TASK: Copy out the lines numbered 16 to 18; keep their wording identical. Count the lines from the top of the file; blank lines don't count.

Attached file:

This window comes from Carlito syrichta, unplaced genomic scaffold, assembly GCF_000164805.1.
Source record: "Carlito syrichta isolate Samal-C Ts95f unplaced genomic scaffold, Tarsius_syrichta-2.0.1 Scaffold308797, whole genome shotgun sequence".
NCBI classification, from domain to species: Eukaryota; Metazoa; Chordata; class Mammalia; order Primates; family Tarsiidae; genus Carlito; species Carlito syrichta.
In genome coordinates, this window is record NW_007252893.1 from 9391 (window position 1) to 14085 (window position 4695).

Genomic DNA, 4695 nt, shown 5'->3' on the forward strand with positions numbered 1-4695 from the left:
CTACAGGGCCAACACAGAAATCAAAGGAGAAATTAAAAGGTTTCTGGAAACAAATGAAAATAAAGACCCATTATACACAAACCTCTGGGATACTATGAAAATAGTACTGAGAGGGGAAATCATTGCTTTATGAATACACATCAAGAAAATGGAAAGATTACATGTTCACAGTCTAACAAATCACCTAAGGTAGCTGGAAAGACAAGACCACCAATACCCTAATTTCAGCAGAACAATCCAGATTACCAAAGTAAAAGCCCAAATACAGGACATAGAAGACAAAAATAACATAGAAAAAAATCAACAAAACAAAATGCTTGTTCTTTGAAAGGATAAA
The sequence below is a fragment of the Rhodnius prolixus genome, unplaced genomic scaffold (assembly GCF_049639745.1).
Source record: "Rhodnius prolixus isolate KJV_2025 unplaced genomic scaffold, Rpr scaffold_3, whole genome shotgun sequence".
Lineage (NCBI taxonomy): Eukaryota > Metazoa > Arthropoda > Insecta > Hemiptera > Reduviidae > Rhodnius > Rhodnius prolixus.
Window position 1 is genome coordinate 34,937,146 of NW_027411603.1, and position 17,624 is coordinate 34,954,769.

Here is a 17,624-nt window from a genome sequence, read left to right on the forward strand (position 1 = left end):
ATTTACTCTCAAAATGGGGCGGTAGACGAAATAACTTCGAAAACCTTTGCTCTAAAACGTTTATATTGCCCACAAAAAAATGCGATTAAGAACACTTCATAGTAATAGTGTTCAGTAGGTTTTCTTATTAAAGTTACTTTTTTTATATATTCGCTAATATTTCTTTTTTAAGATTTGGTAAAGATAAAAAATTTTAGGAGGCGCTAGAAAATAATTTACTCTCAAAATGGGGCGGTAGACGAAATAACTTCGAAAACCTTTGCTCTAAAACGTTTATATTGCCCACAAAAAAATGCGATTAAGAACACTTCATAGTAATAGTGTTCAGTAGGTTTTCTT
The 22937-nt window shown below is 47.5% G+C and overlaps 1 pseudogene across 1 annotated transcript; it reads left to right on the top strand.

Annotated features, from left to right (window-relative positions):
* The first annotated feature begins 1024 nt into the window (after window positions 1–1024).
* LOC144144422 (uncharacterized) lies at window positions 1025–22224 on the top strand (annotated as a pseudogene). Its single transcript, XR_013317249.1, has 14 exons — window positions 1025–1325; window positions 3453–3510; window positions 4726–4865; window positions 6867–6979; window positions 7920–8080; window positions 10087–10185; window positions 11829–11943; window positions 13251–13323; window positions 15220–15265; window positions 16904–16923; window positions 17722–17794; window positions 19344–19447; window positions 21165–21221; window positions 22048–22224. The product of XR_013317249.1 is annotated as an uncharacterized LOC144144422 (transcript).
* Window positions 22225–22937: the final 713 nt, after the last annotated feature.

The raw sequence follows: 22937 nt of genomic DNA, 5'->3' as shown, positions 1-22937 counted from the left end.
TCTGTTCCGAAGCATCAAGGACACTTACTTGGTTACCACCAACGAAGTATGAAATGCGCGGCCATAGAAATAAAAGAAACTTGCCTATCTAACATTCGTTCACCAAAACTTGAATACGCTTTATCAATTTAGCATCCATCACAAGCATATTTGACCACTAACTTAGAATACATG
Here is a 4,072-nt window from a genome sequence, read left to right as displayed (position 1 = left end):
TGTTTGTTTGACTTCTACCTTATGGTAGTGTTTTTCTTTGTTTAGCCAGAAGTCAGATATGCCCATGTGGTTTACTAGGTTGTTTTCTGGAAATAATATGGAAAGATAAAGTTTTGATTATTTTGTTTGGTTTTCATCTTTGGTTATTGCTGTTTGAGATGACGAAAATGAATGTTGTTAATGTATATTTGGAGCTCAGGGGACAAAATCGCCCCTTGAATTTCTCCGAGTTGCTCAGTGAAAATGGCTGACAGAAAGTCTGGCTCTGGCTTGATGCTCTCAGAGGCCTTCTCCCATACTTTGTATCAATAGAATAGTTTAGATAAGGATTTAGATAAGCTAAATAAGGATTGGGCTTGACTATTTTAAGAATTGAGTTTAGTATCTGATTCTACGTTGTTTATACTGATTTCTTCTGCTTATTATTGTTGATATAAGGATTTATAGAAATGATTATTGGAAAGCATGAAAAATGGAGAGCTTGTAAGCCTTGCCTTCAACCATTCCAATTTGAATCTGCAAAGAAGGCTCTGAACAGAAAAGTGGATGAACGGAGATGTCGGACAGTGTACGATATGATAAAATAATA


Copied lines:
* LOC144144422 (uncharacterized) lies at window positions 1025–22224 on the top strand (annotated as a pseudogene). Its single transcript, XR_013317249.1, has 14 exons — window positions 1025–1325; window positions 3453–3510; window positions 4726–4865; window positions 6867–6979; window positions 7920–8080; window positions 10087–10185; window positions 11829–11943; window positions 13251–13323; window positions 15220–15265; window positions 16904–16923; window positions 17722–17794; window positions 19344–19447; window positions 21165–21221; window positions 22048–22224. The product of XR_013317249.1 is annotated as an uncharacterized LOC144144422 (transcript).
* Window positions 22225–22937: the final 713 nt, after the last annotated feature.

The raw sequence follows: 22937 nt of genomic DNA, 5'->3' as shown, positions 1-22937 counted from the left end.